self-actualization must be suppressed in the interest of social peace
    (leaving the necessary task of attracting wimmin to "conspicuous consumption"
    read: bling).
    It follows effortlessly that civilization breaks down as soon as women are "equal".

    Replies: @The Germ Theory of Disease

  14. I’m sorry, was there a point somewhere in all of this?

    • Replies: @HammerJack
    @Intelligent Dasein

    https://i.ibb.co/pRz8HRS/ecd05bf7012ce8170282959e9db06603fdde8758-14.jpg

    , @Twinkie
    @Intelligent Dasein


    I’m sorry, was there a point somewhere in all of this?
     
    You'll see a point if and when you have a wife and daughters.
  15. Hardbodied woman hoists 250-pound sandbag to her shoulder. How many “Men” of Unz could do that?
    https://www.youtube.com/shorts/M0i9W_kFomo

    • Thanks: Not Raul
    • Replies: @Jim Bob Lassiter
    @prosa123

    I bet she's got a cootchie that could . . .

    , @The Wild Geese Howard
    @prosa123


    Hardbodied woman hoists 250-pound sandbag to her shoulder.
     
    Because everything shown on TV is true.

    I wonder how complex her PED schedule is.
    , @anon
    @prosa123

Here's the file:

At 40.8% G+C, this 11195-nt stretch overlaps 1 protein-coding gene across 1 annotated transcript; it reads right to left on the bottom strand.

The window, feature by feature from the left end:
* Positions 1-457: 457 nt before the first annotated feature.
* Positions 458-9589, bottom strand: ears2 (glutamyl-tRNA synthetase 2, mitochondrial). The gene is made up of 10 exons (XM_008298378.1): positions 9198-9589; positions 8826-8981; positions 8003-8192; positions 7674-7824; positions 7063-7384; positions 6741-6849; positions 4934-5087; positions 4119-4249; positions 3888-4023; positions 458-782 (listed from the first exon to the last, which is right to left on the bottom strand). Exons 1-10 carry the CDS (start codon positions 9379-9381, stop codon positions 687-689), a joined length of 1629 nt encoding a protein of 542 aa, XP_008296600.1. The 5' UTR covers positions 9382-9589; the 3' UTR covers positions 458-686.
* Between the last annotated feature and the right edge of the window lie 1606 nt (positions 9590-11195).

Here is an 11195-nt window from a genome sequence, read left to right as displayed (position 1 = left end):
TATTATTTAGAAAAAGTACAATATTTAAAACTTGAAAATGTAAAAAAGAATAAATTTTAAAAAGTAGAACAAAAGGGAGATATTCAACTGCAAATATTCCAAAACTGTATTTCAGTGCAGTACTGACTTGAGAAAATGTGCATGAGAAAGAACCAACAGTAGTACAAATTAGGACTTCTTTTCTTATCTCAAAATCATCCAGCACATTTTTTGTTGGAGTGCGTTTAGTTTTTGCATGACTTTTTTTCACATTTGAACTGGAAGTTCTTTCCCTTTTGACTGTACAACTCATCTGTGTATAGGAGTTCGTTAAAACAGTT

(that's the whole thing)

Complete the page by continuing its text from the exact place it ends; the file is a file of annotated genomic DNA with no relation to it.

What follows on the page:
Just off the top of my head: Dave Pinsen, for one. Now that you've lifted her and her sandbag, go White Knight someplace else.

    Replies: @prosa123

  16. Many prefer their father to their mother.

    • Replies: @Buzz Mohawk
    @anon


    Many prefer their father to their mother.
     
    My parents would get drunk and then beat the shit out of each other in front of me, as far back as I remember.

    I always sided with my mother. It was instinct.

    They were upper-middle class parents. They just had a problem whereby they would sometimes drink too much and then make bloody scenes in front of me when I was a child.

    I always sided with my mother. It was instinct.

    As an adult, years later, I figured it out and realized they both were guilty, both instigating and drawing blood in front of me.

    I always sided with my mother. It was instinct.

    My father was a better person, solid, providing everything, doing everything he could for us. My mother began drunkenly turning on me and abusing me when I was nine or ten. My father never did that.

    I always sided with my mother. It was instinct.

    My father was there throughout my life when I needed him. My mother was insane before I reached adulthood and was no use at all. Even in the years before that, she was undependable when I needed her as a young child.

    Nevertheless, before I lived awhile as a man and finally figured out what had been going on, I always sided with my mother. It was instinct. I wanted to protect her from my father. I even tried when they were fighting and I was very young. My mother did her best to turn me against my own father.

    A boy instinctively wants to protect his mother. At least that is my experience. I believe that is part of being male. I lived it, even though in retrospect I realize my own mother did not deserve it.

    Replies: @Twinkie, @Twinkie

  17. Isn’t it great the way Steve knows how to spark interest that multiplies comments? Here he simply grabbed something from Wikipedia that he knew would bring responses.